For the past two years he has been working on his latest book ‘Tieve Tara’.
In it, he explores the history of his family home and practice.
The book discusses themes of class, loyalty and friendship within the community and it is illustrated with pictures of those who worked and lived in the area at the time.
Both of his parents were doctors.
George Sloan, who was a doctor of Irish descent and Gerda Sloan, a doctor and refugee from Berlin, who was forced to flee Nazi Germany.
His father set up as a GP in Airedale in 1923, soon after, he and Gerda took Tieve Tara into their hands, where they worked for many years.
And in 1978, when Richard and his wife, Kathleen Sloan, bought the house and surgery from Gerda, who had by then retired.
Richard said: “This new book, ‘Tieve Tara’, is essentially a history book about a building in Airedale, and we’re near approaching 100 years of it being a medical facility in the community.
“I did a lot of research into trying to get as many photographs of people who worked there, I think there might be 150 photographs of the people and buildings of the past.
“The house I lived in as a boy with my parents is semi detached from the surgery, the front of the book shows a photograph taken of the surgery house in around 1924, and on the back of the book is a photograph of the modern surgery on Park Dale.
“I’ve written this book for all the people who’ve worked there over the years there, and their relationship to the surgery. I've had a fantastic response so far.
“The book’s index is unique in my experience, in that it’s only people, and there are about 250 people mentioned in this book.”
The royalties made from book sales will go to two charities close to Richard's heart, the first is ‘Children Of Peace’ - a non-partisan children’s charity organisation dedicated to building trust, friendship and reconciliation between Israeli and Palestinian children and their communities.
And the other is ‘Catholic Agency for Overseas Development’ - an international development which reaches out to people living in poverty.
In ‘Tieve Tara’, Richard spins stories and anecdotes about employees and those who worked behind the scenes to keep the practice running.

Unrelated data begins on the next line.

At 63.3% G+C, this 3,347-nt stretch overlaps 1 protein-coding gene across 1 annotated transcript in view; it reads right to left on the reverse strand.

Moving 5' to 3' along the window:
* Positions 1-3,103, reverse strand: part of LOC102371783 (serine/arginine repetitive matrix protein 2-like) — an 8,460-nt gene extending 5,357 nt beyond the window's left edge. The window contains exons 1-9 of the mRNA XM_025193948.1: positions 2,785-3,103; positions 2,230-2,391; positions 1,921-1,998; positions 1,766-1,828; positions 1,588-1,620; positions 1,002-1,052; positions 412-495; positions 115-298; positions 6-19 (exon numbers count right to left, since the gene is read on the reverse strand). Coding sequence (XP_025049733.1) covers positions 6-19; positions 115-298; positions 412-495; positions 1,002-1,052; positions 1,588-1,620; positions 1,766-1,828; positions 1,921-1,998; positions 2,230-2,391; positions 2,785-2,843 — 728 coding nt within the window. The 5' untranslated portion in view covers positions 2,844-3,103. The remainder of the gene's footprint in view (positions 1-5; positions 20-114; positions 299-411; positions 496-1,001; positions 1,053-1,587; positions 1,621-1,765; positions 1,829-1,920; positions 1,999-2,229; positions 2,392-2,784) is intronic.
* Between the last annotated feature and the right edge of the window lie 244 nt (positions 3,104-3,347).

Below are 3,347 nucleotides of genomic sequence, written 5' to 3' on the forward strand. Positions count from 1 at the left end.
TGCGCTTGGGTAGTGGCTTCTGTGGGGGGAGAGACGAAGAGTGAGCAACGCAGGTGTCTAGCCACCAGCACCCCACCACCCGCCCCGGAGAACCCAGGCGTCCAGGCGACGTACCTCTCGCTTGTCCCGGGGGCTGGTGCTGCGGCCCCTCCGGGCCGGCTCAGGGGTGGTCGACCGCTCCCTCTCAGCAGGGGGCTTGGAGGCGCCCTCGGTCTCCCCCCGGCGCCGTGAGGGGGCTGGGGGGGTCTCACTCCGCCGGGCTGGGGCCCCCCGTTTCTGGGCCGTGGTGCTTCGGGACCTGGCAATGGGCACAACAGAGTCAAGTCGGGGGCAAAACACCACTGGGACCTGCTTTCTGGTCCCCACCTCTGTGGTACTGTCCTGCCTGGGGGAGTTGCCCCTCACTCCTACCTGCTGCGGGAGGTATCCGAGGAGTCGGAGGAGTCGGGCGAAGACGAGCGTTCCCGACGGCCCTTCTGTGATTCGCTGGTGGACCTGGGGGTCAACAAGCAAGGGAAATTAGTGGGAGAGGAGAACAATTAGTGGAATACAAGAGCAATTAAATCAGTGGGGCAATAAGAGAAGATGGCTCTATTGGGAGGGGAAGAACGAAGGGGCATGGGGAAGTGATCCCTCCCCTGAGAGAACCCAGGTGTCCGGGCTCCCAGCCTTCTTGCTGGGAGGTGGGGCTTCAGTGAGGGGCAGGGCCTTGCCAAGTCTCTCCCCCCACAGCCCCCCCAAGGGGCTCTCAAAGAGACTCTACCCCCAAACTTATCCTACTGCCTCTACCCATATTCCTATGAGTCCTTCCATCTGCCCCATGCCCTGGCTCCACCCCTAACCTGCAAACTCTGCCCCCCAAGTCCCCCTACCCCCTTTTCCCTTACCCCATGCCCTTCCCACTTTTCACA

Richard said: “I’ve interviewed a few people, one particular favourite being a 90-year-old woman who used to live near Tieve Tara as a child.
“If car headlights shone through her sitting room window, she knew it must have been my dad, because at the time, there were only two cars in Airedale.
“My favourite chapter is called Cleaners and Housekeepers, it’s about all the characters that were working there behind the scenes.
“My parents had a housekeeper, Ms McGrath - and her daughter Maureen Wood, was my housekeeper.
“Maureen had a reserved occupation in World War II, meaning she couldn't be called up to the land army; her reserved occupation was lighting coal fires in the waiting room for my Father.
“The new surgery was opened in 2004 by Maureen Wood and Yvette Cooper.
“That meant a lot to me, my wife thanked Maureen for being a fantastic house keeper and friend - the relationship between our two families was fantastic.”
Richard tells of how he and his parents worked with their team, friends and the local residents to improve health in a disadvantaged area.
George and Gerda Sloan made friends with a lot of their patients in their years at Tieve Tara.
He said many GP’s of the time said they couldn't work in Airedale, but teamwork and fun is what made 100 years of general practice in the area a success.
On the day of Richard’s father’s funeral in the late 1960s, the Airedale coal miners came out and removed their caps in respect as the cortege went by.
Richard said: “I’m a storyteller rather than academic, this book is by no means technical - it is really the story of a building through time and everything that went on in there.
“It’s self published with the help of Grosvenor House Publishing Ltd ,who have been fantastic throughout the whole process - this way I was free as a bird to write what I like.
“I enjoyed writing the book and when I’d finished it and sent it in, I felt rather lost.
“I worked with a woman called Ann Knight, who is from the NHS, when I wrote a celebration piece for the NHS’s birthday some time ago for the National Association of Primary Care - she motivated me after reading my blog piece. She thought it would be a good idea to put the history of the practice into a book.
“The acknowledgements are very important to me - a friend of mine, a retired professor, also helped me tremendously through the process.
“I find writing so therapeutic, it gets it all out of me and I will certainly carry on.”
To purchase a copy of Richard's book visit www.bookdepository.com